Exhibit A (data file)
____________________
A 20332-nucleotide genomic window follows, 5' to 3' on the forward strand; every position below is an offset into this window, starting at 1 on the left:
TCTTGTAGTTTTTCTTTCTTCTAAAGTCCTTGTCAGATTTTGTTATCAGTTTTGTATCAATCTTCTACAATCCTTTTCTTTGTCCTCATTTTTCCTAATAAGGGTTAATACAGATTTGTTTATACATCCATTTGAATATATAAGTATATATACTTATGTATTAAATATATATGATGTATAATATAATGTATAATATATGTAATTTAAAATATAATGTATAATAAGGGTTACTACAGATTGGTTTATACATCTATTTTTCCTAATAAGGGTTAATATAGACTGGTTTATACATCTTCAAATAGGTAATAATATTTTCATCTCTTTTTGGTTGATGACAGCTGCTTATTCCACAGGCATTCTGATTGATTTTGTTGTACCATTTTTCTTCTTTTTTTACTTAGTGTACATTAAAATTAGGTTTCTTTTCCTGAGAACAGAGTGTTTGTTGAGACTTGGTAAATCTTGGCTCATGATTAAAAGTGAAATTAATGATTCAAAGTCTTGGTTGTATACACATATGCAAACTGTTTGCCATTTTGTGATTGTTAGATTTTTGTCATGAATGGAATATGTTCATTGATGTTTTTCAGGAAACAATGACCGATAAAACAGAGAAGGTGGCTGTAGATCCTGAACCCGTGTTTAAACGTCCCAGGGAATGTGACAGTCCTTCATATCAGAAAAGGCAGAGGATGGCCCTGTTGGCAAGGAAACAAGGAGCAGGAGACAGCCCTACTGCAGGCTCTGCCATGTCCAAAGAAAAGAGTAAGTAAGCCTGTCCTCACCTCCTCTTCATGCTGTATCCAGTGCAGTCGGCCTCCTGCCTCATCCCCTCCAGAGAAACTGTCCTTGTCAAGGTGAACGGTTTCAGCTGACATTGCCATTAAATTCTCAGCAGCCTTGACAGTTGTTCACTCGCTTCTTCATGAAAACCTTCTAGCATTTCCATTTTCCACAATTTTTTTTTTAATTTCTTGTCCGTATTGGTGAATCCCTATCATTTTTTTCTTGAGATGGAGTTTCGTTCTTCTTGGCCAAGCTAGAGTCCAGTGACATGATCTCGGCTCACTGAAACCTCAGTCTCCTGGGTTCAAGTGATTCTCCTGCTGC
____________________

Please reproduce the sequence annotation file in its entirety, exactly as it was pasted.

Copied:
A 20332-nucleotide genomic window follows, 5' to 3' on the forward strand; every position below is an offset into this window, starting at 1 on the left:
TCTTGTAGTTTTTCTTTCTTCTAAAGTCCTTGTCAGATTTTGTTATCAGTTTTGTATCAATCTTCTACAATCCTTTTCTTTGTCCTCATTTTTCCTAATAAGGGTTAATACAGATTTGTTTATACATCCATTTGAATATATAAGTATATATACTTATGTATTAAATATATATGATGTATAATATAATGTATAATATATGTAATTTAAAATATAATGTATAATAAGGGTTACTACAGATTGGTTTATACATCTATTTTTCCTAATAAGGGTTAATATAGACTGGTTTATACATCTTCAAATAGGTAATAATATTTTCATCTCTTTTTGGTTGATGACAGCTGCTTATTCCACAGGCATTCTGATTGATTTTGTTGTACCATTTTTCTTCTTTTTTTACTTAGTGTACATTAAAATTAGGTTTCTTTTCCTGAGAACAGAGTGTTTGTTGAGACTTGGTAAATCTTGGCTCATGATTAAAAGTGAAATTAATGATTCAAAGTCTTGGTTGTATACACATATGCAAACTGTTTGCCATTTTGTGATTGTTAGATTTTTGTCATGAATGGAATATGTTCATTGATGTTTTTCAGGAAACAATGACCGATAAAACAGAGAAGGTGGCTGTAGATCCTGAACCCGTGTTTAAACGTCCCAGGGAATGTGACAGTCCTTCATATCAGAAAAGGCAGAGGATGGCCCTGTTGGCAAGGAAACAAGGAGCAGGAGACAGCCCTACTGCAGGCTCTGCCATGTCCAAAGAAAAGAGTAAGTAAGCCTGTCCTCACCTCCTCTTCATGCTGTATCCAGTGCAGTCGGCCTCCTGCCTCATCCCCTCCAGAGAAACTGTCCTTGTCAAGGTGAACGGTTTCAGCTGACATTGCCATTAAATTCTCAGCAGCCTTGACAGTTGTTCACTCGCTTCTTCATGAAAACCTTCTAGCATTTCCATTTTCCACAATTTTTTTTTTAATTTCTTGTCCGTATTGGTGAATCCCTATCATTTTTTTCTTGAGATGGAGTTTCGTTCTTCTTGGCCAAGCTAGAGTCCAGTGACATGATCTCGGCTCACTGAAACCTCAGTCTCCTGGGTTCAAGTGATTCTCCTGCTGC